LAWRENCEVILLE, Ga. –
Based on the dynamics described in the most recent updates compiled by Black Book, used-car managers might have one of the most difficult industry jobs nowadays.
They’re seeing increased supply and decreased demand collide in the auction lanes, creating significant uncertainty about how to gauge trade-in values.
“Sellers that focus on cheaper units are hopeful that the arrival of stimulus checks that were deposited in many American’s bank accounts last week will generate additional sales,” Black Book said in its newest weekly COVID-19 market update.
“We have heard repeatedly from dealers recently about their hesitancy to put a value on a trade-in that is not part of their core inventory,” Black Book analysts continued. “There is a concern that if a dealer numbers a vehicle that they have not traditionally stocked, they might get ‘stuck’ with it and lose money in a depreciating market, therefore, making it not risk-worthy.
“In some cases, small dealers are missing out on new sales if they can’t find a fellow dealer or wholesaler that will agree to purchase the trade-in from them immediately,” analysts went on to say.
As auctions slowly ramp up sales activities, the prices fetched for vehicles continues to soften, according to the latest Black Book Market Insights report.
Based on volume-weighted data, Black Book indicated overall car segment values decreased by 1.40% this past week, marking the fourth consecutive week of large depreciations and pushing the four-week average drop to 1.02%.
In fact, Black Book said this past week produced the largest depreciation for the car segment in at least the past two years.
“The premium sporty car segment was the only segment to have smaller declines as the specialty and collector units don’t appear to have their demand falling as sharply,” analysts said.
Meanwhile, Black Book’s volume-weighted truck information showed that overall truck segment values — including pickups, SUVs and vans — decreased by 1.00% last week. Analysts pointed out the drop constituted the largest week-over-week decline for trucks and SUVs since December.
“As we saw in the 2008 recession, the full-size van segment is only slowly depreciating each month as the low supply alleviates some of the pressure that the other segments are experiencing,” analysts said.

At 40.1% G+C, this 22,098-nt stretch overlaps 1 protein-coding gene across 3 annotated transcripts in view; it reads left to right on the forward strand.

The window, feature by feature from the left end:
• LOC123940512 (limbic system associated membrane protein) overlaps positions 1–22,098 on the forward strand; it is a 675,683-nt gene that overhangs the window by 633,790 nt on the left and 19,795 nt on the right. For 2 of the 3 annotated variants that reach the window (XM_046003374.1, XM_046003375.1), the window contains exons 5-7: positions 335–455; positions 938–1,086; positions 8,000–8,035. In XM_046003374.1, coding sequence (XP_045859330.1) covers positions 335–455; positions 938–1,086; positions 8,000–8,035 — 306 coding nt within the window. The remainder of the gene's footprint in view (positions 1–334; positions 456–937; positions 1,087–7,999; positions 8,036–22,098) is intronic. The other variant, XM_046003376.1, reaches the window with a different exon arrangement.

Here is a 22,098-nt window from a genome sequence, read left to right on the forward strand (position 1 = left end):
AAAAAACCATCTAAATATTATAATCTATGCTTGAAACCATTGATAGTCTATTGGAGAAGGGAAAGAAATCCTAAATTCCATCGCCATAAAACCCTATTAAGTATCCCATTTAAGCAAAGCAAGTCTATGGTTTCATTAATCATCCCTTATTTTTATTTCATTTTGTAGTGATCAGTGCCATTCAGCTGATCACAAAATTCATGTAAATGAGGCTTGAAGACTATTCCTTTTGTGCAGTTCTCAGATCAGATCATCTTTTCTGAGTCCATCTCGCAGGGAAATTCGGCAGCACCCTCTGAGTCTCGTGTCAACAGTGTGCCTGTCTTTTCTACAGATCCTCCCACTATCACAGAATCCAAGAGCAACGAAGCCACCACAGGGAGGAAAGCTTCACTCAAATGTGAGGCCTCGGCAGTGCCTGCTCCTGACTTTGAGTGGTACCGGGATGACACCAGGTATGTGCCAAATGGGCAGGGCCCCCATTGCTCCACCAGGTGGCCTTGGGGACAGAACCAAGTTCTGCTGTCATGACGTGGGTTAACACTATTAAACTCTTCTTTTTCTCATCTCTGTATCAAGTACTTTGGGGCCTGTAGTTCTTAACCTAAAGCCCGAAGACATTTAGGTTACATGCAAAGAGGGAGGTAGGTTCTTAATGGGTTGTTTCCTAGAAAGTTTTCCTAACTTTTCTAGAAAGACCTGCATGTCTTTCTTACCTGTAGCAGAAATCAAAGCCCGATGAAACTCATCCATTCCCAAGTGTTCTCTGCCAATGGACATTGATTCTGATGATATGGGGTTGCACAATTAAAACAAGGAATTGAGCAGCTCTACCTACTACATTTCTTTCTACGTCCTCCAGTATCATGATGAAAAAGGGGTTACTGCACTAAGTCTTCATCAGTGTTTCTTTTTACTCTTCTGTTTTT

Overall, Black Book reported that online bidder attendance has been relatively strong at digital sales, but the number of active bidders is low. Analysts emphasized the demand to purchase right now is low, but many buyers are still watching each week in hopes of finding a “steal.”
Black Book vice president of automotive valuations Laura Wehunt said, “Sales rates have shown a small improvement as some auctions have re-started their digital sales, but to the detriment of retention. This past week, we saw values really begin to fall as the increasing supply and limited demand pushed values down.”
Black Book’s representatives watching those online sales and online activities reinforced Wehunt’s assessment. Here is the latest rundown from five different locations:
— From Florida: “The cars and trucks under $11,000 sold well today.”
— From Illinois: “Right from the start this seemed like it was going to be a good sale. Bidding was active, vehicles were selling, and buyers were stepping up when bids did not reach the floor.”
— From New Jersey: “There were 40-plus buyers online, but only four were active so most were there just to get a feel for the market.”
— From South Carolina: “This week, we had a conversion rate of roughly 40%, compared to 28% last week. The $8,500 and under vehicles were the ones selling.”
— From North Carolina: “I’m currently only selling about 25% of my typical volume for this time of year.”
One other note from the latest Black Book updates. And it’s connected with all those challenges faced by used-car managers mentioned previously.
“Storage space is the newest challenge facing auctions,” Black Book said. “There are auction locations where inventory is starting to stack up as no-sales are still dominating the lanes and leases expirations are being turned in.
“Many auction houses are looking for additional land to accommodate the overflow of standing vehicles,” Black Book added.